Losing weight and enjoying food
Posted 08 May 2002 - 07:51 AM
I don't know if you'd stop craving it if you simply cut back your intake. I suspect probably not. But you might be less likely to want to polish off a huge tenderloin in a single sitting. You might be more likely to feel the impact of such a meal if you've made meat a small-portion adjunct to meals. I think that craving has more to do with dietary choice than with activity level. My high activity level has had minimal impact on my desire to eat a sandwich with butter (yum!). And I know that when I've fallen off the wagon dietarilly, I go for the same fatty/sweet foods repeatedly. Once I've had them I just want them more.
Diary of a Cooking School Student
Foodblog: 34 Hungry College Girls
Foodblog: Expecting a Future Culinary Student
Lots of Everything
Posted 08 May 2002 - 03:02 PM
one final thought, jaybee--walking. do you live in a place where you can take pleasant walks? start walking 30-45 minutes 3-4 times a week--not fast but brisk, steady pace--and you'll see some pounds slip off WITHOUT any dietary changes.
Having just returned from Lunch with other eGulletiers at Peter Lugers, I'm not sure I should be talking about weight control just now, but I live in mid-Manhattan, near Central Park. Ideal territory for walking. Tuesday I decided to take a one hour walk three or four times a week, about as long as it takes me to smoke a double corona seegar. I started this regimine on Tuesday.
Today, I climbed about twenty flights of stairs between four subway lines to get home from Peter Lugers, instead of rolling into a cab. Now I feel virtuous! I did eat in moderation. No butter, one spoonful of LXT's huge ice cream sundae, one onion roll, and (for me) a modest amount of meat and just a couple of frites. Mmmnn, is that steak good. I did get to chew on a bone. arf arf.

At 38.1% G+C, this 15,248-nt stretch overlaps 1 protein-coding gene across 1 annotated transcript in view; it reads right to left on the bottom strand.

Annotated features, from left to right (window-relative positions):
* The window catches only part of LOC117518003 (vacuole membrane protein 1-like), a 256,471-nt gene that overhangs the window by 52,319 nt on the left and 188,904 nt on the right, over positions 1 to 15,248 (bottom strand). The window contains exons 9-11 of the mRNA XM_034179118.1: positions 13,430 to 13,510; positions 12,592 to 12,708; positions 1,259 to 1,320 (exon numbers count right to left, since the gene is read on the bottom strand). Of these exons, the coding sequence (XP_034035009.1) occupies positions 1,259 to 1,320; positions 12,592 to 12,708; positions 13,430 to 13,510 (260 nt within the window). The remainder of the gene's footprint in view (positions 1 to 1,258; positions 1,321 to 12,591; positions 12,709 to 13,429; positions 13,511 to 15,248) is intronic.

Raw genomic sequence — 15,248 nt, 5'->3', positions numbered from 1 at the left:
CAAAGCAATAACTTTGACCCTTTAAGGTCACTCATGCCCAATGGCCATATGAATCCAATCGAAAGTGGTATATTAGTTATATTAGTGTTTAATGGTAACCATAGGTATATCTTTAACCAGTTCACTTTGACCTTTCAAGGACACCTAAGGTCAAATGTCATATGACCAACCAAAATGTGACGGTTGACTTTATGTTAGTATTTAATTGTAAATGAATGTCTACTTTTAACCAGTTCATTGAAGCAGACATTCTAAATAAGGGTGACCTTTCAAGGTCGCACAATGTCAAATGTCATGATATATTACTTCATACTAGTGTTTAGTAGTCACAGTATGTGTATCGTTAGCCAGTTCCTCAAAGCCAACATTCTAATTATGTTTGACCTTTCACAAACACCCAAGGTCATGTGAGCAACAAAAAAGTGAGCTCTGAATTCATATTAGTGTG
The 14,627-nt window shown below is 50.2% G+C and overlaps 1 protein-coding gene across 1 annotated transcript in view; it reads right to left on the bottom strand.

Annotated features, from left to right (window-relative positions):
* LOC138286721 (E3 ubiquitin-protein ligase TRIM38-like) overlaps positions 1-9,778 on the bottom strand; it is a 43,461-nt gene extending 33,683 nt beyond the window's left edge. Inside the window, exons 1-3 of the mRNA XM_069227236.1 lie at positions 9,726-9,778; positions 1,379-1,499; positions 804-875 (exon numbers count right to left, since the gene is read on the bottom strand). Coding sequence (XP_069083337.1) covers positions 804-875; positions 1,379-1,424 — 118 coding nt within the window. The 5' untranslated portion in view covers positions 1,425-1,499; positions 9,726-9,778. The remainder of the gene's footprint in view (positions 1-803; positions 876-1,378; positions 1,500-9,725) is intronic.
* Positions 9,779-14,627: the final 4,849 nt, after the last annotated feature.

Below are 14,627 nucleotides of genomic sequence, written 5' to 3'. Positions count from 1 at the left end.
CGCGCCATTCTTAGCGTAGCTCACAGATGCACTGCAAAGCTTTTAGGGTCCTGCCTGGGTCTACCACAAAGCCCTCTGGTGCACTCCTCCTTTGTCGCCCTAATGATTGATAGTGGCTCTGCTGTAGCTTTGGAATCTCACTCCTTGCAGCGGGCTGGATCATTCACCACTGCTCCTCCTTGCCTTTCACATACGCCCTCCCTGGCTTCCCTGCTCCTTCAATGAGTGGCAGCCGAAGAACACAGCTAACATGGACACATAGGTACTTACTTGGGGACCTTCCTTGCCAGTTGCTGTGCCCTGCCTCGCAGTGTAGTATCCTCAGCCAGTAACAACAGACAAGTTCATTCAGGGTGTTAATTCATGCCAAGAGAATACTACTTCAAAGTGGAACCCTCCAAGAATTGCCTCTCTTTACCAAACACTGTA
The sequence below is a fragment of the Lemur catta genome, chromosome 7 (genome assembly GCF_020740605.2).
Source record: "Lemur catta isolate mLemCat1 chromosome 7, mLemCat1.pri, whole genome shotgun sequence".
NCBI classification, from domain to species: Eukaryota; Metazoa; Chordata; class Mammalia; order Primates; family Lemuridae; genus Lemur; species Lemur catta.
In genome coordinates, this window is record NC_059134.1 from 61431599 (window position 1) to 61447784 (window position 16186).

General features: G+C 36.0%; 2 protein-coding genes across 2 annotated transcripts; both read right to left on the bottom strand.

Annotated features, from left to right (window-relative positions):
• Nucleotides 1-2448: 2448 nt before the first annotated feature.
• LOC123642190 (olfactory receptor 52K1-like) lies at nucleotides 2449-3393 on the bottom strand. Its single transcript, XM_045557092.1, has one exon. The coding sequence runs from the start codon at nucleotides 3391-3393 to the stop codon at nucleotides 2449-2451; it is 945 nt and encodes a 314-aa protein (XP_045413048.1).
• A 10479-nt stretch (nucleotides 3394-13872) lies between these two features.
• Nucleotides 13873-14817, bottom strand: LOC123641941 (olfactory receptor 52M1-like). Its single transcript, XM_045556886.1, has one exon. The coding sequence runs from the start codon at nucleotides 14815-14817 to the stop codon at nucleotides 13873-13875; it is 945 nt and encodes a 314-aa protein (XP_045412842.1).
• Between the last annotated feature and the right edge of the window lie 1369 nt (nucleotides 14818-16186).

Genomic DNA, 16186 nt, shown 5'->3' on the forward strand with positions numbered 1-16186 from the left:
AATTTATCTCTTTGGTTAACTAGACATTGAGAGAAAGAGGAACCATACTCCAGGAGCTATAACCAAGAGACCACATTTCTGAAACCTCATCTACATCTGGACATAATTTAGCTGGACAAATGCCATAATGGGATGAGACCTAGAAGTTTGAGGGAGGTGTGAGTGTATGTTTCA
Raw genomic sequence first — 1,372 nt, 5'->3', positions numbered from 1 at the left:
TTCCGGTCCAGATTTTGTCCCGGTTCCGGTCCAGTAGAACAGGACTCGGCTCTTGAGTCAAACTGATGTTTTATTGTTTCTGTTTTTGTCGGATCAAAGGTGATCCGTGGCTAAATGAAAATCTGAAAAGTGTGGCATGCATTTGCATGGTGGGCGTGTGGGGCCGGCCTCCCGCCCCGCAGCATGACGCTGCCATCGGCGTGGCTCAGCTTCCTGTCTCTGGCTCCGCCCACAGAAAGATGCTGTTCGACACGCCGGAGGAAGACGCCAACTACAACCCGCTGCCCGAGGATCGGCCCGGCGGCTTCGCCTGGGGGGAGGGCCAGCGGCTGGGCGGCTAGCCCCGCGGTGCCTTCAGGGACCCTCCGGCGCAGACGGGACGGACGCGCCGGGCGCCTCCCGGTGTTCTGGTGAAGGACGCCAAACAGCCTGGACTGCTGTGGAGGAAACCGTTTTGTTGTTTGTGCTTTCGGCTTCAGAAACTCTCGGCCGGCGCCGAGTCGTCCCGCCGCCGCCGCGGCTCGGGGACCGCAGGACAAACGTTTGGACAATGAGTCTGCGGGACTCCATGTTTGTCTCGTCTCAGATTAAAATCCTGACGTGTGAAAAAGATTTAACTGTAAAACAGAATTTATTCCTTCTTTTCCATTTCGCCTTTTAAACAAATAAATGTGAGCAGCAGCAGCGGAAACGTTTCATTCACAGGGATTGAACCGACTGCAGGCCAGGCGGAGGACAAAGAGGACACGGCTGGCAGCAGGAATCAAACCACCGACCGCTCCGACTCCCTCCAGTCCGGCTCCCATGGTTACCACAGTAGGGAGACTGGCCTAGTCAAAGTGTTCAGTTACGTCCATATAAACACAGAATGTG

Posted 10 May 2002 - 10:13 AM
Posted 10 May 2002 - 10:30 AM
Posted 11 May 2002 - 06:46 AM
Posted 13 May 2002 - 09:44 AM
i do work out 6 days a week, extended cardio sessions (60 mins 2x/week and 45 mins 2x/week) because that's what i've discovered works for me. and weights--which, like yoga, has helped me appreciate my body. i was born premature, with various birth defects, had open heart surgery at 4; ran a marathon at 25. i try to focus on these and other accomplishments rather than my imperfections. that said, losing weight and being more active should be pursued both to improve your heath AND so you can feel good (not just healthy, but attractive, sexy, whatever).
the one thing that others have mentioned that hasn't worked for me is taking it easy during the week and being free on the weekends. i, too, live in NY and opportunities for eating out are rampant. i try to deal with this in two ways (also goes to the joy i find in cooking): i try to cook yummy, full meals at home (which i usually prefer to going out anyway) incorporating healthy techniques and then i try not to go nuts when i go out. two helpful mantras: this is not my last meal and it's not the best X in the world. and of course, i'm already a lifelong member of the "clean plate club" so i don't need to keep joining up again.
two great sources for healthier cooking techniques: "a new way to cook"--really, really good ideas and cooking light magazine.
Posted 14 May 2002 - 05:42 AM
two helpful mantras: this is not my last meal and it's not the best X in the world.
i, too, am a plate cleaner, and not too long ago in a restaurant on my husband's b-day i LICKED my plate--he nearly beat me senseless but the sauce was SSSSSSSSSSSSSSSOOOOOOOOOOOOOO good
you're so right--the more you enjoy and experience food the easier it becomes to say, this is great, BUT i don't have to make myself silly-sick on it